CarMax opens Northern Va. store Used-auto seller aims to match success of Laurel shop, its best


September 23, 1998|By Ted Shelsby | Ted Shelsby,SUN STAFF

STERLING, Va. -- CarMax opened its 24th used-car super store here yesterday with hopes that it will match the success of its 13-month-old Laurel store.

"[Laurel] is not just our best store," W. Austin Ligon, president of CarMax, said during an interview at the grand opening of its first Northern Virginia outlet. "It's the No. 1 used-car location in the country."

CarMax bases its claim on a Ward's Dealer Business Magazine survey of the top 500 car dealers in the country.

"The average store sells about 400 cars a month, or about 5,000 a year," Ligon said. "Laurel does a little better than twice that amount."

While CarMax, the automotive arm of Circuit City Stores Inc., is still struggling to make money, Ligon said the Howard County car lot is "profitable, very profitable."

He declined to say just how profitable, not wanting to pass on proprietary information to competitors, including Republic Industries Inc., the Fort Lauderdale, Fla.-based mega dealership founded by billionaire entrepreneur H. Wayne Huizenga.

Last month, Republic disclosed plans for two huge AutoNation USA used-car stores in the Baltimore area and four near Washington.

Ligon said the Baltimore/Washington market is one of the biggest and most attractive in the nation for retailers.

"There are 8.5 million people within a 40-mile drive of our Laurel store," he said. "Half of them are within 25 miles, and they have a higher average income than residents of most other parts of the country."

CarMax is moving to secure its position in the market. Over the next two or three years, Ligon said, the company would like to add two or three more used-car lots in the region, in addition to its White Marsh outlet that is scheduled to open in November.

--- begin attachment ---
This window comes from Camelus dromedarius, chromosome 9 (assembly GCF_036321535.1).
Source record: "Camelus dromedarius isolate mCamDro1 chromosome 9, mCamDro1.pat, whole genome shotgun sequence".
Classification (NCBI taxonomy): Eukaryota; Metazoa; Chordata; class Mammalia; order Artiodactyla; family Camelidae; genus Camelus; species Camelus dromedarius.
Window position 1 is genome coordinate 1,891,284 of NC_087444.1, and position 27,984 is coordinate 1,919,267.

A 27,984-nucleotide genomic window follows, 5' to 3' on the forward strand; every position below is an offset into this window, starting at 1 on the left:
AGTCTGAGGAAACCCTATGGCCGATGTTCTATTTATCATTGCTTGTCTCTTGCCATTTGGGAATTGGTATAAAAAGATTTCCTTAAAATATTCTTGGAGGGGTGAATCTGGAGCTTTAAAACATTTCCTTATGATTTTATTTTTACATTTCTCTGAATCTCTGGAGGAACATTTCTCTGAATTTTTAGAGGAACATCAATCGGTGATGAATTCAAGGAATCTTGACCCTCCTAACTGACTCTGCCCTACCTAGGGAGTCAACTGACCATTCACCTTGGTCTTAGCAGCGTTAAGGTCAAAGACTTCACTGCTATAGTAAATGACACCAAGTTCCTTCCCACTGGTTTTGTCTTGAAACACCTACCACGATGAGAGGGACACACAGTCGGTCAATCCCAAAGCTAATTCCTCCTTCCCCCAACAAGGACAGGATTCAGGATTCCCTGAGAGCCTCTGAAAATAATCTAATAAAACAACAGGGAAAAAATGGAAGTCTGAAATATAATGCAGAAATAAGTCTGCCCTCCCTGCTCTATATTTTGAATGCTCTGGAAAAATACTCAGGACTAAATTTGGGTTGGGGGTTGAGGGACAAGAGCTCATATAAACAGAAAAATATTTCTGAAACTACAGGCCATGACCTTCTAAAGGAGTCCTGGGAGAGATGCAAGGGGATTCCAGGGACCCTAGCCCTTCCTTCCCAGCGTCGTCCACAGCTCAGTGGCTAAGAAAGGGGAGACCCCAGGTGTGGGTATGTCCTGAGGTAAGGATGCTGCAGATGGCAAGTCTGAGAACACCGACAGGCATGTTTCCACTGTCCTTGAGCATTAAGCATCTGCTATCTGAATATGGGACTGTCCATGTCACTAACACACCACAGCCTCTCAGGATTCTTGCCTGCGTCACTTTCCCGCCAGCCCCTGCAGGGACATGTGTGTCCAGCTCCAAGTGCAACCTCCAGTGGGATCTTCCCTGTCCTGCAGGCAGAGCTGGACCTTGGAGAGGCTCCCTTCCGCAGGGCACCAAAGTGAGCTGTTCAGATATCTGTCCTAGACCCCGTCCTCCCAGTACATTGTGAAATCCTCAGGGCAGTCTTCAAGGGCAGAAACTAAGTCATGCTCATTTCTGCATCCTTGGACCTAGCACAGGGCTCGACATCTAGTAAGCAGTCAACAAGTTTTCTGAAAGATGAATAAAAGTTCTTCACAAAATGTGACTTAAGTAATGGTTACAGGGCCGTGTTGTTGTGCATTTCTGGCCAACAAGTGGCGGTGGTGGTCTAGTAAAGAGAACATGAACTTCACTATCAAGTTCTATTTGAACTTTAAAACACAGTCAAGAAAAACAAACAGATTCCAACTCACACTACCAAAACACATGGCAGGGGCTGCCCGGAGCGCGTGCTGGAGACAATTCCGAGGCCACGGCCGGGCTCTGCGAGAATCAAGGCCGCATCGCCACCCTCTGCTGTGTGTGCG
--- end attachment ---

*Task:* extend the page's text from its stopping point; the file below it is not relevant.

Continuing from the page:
"We would like to have something on the west side of Baltimore, and we are looking at sites in Montgomery County," he said. "Fairfax County [Virginia] is another area we are looking at."

Such a cluster, analysts say, is needed to give CarMax the critical mass of stores needed for a profitable operation.

CarMax posted a loss of $34 million for the fiscal year ended in February and is not expected to break into the black until next year.

"One of the big mistakes they made was not establishing a critical mass of stores in some of their markets," said Tom Thomson, an analyst with Wheat First Union in Richmond, Va.

Thomson said CarMax opened only one store each in Miami, Dallas and Houston, and didn't advertise enough, hurting sales. "It costs about the same to advertise for three stores as for one," said Thomson.

Ligon agreed. "That's our criticism of ourselves," he said. Learning from its mistakes, he said CarMax will delay its move into Los Angeles until it can open three stores in a short period of time.

"Sure, they've made some mistakes," said Kenneth M. Gassman Jr., a retail analyst with Davenport & Co. in Richmond, "but they are selling a lot of cars and their customer satisfaction rating is extremely high. They are going to make money. The only question is when."

Pub Date: 9/23/98

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